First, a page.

GWEN IFILL: Now, for the other news of the day, we go to Hari Sreenivasan in our newsroom -- Hari.
HARI SREENIVASAN: Good evening. Five Americans held in Pakistan today denied having ties to al-Qaida. They also insisted they had not been plotting attacks there. The suspects arrived for their first court appearance amid tight security. They wore handcuffs as they entered the building. The five young Muslim men are from the Washington, D.C., area. They were arrested in early December.
Four U.S. troops were killed on Sunday in Afghanistan in a roadside bombing. They were the first American combat deaths of the new year. A British soldier died in a separate attack. And it turns out the suicide bomber who killed seven CIA employees in Afghanistan last week was a Jordanian. Reports today said he had been recruited to try to infiltrate al-Qaida.
Iraqi Prime Minister Nouri al-Maliki vowed today to keep the heat on private guards who worked for Blackwater USA. Five guards were accused of killing 14 civilians in Baghdad in 2007. But, last week, a federal judge in Washington threw out the charges. Today, Maliki promised lawsuits in both American and Iraqi courts.
NOURI AL-MALIKI, prime minister, Iraq (through translator): For our part, we have done what is necessary to protect our citizens and to punish those who committed the crime. And we have formed committees and filed a lawsuit against the Blackwater security firm, both in America and Iraq. We won't abandon our right to punish this firm.
HARI SREENIVASAN: The Blackwater guards claimed they were ambushed. Prosecutors and many Iraqis said the guards' use of machine guns and grenades was unprovoked.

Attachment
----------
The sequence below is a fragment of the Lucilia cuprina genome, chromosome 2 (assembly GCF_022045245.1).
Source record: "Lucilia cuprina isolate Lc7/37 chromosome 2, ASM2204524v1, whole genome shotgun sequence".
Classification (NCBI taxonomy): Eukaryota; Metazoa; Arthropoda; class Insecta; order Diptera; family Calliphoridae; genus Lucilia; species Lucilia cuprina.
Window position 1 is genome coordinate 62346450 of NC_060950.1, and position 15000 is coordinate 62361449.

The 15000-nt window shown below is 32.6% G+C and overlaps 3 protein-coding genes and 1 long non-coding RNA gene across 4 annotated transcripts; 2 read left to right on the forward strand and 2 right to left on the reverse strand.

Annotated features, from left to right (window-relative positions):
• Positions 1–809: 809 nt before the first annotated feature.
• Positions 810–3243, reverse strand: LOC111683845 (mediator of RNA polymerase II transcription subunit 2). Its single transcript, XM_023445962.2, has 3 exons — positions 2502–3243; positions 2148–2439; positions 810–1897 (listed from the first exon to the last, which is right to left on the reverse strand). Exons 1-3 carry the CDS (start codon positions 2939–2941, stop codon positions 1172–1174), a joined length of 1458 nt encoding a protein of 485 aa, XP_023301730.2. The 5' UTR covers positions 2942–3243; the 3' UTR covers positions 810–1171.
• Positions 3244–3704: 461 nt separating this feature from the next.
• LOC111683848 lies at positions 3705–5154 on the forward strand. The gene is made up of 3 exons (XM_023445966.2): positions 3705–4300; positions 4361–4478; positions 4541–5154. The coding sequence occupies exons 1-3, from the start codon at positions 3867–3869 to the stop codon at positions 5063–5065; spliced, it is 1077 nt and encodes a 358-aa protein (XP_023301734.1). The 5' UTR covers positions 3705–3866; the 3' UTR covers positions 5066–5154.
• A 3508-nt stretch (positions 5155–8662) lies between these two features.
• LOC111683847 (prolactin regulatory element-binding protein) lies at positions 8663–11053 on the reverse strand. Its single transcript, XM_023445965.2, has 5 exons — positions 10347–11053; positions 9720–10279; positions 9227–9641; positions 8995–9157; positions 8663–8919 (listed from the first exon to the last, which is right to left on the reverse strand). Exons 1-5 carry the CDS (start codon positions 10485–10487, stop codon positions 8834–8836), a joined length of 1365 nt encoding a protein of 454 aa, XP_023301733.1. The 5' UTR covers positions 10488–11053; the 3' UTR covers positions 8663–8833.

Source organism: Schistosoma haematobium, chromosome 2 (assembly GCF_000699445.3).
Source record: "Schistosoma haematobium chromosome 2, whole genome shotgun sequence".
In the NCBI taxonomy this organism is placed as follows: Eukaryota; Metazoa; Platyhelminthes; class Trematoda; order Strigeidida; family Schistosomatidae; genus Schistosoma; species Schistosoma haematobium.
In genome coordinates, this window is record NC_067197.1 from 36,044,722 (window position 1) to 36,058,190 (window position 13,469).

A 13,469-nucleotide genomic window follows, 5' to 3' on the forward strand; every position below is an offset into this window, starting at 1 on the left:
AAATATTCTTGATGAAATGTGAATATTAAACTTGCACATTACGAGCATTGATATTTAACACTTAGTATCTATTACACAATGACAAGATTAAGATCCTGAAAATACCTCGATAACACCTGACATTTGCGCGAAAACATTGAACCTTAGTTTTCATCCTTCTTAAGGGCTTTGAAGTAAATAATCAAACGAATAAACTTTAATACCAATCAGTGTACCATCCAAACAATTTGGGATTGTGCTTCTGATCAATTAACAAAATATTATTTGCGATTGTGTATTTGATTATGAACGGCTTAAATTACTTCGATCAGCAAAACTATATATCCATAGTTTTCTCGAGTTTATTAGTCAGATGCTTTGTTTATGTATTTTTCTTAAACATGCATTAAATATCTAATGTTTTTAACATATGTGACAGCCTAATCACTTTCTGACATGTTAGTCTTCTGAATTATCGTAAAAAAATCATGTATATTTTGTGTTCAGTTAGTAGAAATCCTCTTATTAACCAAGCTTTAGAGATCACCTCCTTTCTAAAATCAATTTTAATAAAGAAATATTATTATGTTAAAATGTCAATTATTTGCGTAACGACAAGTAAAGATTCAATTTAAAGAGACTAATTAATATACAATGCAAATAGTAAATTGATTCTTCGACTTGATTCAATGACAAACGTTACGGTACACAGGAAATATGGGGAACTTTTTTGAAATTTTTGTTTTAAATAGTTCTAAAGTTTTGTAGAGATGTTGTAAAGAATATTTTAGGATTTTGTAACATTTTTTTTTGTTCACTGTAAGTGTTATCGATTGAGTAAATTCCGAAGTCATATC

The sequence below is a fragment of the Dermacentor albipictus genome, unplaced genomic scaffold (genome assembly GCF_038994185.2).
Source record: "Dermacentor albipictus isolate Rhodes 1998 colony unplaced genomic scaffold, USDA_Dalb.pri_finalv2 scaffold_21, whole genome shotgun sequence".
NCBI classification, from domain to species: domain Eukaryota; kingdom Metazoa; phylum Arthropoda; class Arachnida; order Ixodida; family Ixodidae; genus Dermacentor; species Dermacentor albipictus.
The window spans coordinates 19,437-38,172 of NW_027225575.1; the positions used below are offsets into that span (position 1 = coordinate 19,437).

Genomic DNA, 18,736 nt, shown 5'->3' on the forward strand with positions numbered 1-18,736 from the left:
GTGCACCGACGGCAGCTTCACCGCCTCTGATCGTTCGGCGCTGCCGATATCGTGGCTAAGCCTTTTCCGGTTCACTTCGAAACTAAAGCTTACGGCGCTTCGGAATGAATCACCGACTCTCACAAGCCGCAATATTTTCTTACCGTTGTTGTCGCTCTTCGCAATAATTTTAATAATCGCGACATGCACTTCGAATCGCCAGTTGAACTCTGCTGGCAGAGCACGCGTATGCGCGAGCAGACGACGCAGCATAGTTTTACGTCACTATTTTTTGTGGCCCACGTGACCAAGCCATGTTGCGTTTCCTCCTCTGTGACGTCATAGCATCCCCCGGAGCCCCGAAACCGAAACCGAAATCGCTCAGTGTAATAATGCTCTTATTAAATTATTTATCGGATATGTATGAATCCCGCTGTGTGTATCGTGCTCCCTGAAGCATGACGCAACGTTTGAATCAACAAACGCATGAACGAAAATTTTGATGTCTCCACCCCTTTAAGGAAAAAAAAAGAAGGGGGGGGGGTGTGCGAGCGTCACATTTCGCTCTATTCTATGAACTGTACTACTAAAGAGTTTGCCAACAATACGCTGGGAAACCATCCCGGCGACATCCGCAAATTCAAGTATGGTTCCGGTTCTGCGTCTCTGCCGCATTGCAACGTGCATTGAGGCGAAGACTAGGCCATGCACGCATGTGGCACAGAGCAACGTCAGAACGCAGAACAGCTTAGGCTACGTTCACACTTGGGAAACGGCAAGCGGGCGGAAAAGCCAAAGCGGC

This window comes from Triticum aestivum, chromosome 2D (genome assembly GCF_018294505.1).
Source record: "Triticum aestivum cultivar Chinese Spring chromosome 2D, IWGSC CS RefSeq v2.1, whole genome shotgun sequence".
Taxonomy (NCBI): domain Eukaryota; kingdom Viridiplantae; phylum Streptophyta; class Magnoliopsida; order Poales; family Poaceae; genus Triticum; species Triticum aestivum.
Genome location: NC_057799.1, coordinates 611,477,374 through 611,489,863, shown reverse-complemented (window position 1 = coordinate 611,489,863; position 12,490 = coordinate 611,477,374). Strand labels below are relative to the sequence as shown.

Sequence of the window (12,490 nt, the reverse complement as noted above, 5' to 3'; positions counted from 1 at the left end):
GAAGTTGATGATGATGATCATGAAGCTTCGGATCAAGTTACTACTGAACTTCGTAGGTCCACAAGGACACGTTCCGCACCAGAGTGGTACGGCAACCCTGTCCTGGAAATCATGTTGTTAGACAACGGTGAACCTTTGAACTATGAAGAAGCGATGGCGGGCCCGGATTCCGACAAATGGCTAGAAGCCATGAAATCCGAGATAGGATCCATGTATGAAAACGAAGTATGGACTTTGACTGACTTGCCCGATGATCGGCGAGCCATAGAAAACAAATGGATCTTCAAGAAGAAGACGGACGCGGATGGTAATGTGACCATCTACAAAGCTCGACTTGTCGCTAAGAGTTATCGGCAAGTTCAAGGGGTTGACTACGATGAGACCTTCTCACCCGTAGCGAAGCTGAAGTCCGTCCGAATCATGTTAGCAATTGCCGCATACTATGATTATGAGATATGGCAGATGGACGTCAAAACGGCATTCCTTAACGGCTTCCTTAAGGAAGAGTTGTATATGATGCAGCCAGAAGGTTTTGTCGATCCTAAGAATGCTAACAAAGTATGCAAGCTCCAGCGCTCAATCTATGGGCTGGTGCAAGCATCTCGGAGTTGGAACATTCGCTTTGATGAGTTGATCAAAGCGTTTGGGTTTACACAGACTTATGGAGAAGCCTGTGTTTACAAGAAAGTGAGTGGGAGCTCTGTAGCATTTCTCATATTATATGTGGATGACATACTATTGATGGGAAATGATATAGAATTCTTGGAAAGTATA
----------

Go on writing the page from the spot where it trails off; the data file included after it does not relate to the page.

The first business day of the new year saw a surge in stocks and the price of oil. Wall Street surged on encouraging news about manufacturing in the U.S. and China. The Dow Jones industrial average gained nearly 156 points to close just under 10584. The Nasdaq rose 39 points to close at 2308. And oil closed above $81 a barrel for the first time in nearly three months, as frigid weather gripped the Eastern U.S. and drove up demand.
The number of bankruptcies in the U.S. rose 32 percent in 2009. The Associated Press reported today consumers and businesses filed more than 1.4 million bankruptcy petitions. The number of cases fell sharply in 2006, after Congress overhauled U.S. bankruptcy laws. But they have been rising ever since.
The tallest building on Earth formally opened today in Dubai. We have a report narrated by Sally Biddulph of Independent Television News.
SALLY BIDDULPH: A celebration which measured up to the size of the building. Fireworks and fanfare heralded the official opening of the world's largest tower in Dubai. The Burj Khalifa dwarfs all the surrounding skyscrapers and every other famous building across the world. You need three Eiffel Tower end to end and nine Big Bens to even get close. It's more than half-a-mile tall -- well, 828 meters, to be exact, and has enough steel to span halfway around the globe. Funded by Dubai's financial boom years, the tower is opening against a backdrop of bust.
MOHAMED ALABBAR, chairman, Emaar Properties: The message is that, you know, we build for tens of years to come. Crises come and go. And the world has gone through two years of difficult times. We must have hope and optimism that we must move on.
SALLY BIDDULPH: The Burj Khalifa is home to more than 1,000 flats, a hotel, and offices, but not all of them are occupied. What's more, the tower isn't even finished. These pictures show parts of the inside on New Year's Eve. Since then, there's been a mad rush to get things shipshape. But there wasn't even a hint of last-minute touches at the opening ceremony.
Dubai knew the world was watching, and it put on quite a show. This wasn't just about Burj Khalifa. It was how the city wants to be viewed: powerful and opulent, an oasis in the desert.
HARI SREENIVASAN: The new tower in Dubai far outsizes the tallest building in the United States. The Burj Khalifa is nearly 300 meters taller than Chicago's Willis Tower, formerly known as the Sears Tower. It's also more than twice the height of the Empire State Building in New York City.
A huge oil spill in China has forced more than 800,000 people to stop drinking water from the Yellow River. Last Wednesday, a broken pipeline dumped 100 tons of diesel fuel into the Wei River, which feeds into the Yellow. The Yellow River is the main source of water for millions of people. China's waterways are ranked among the most heavily polluted in the world.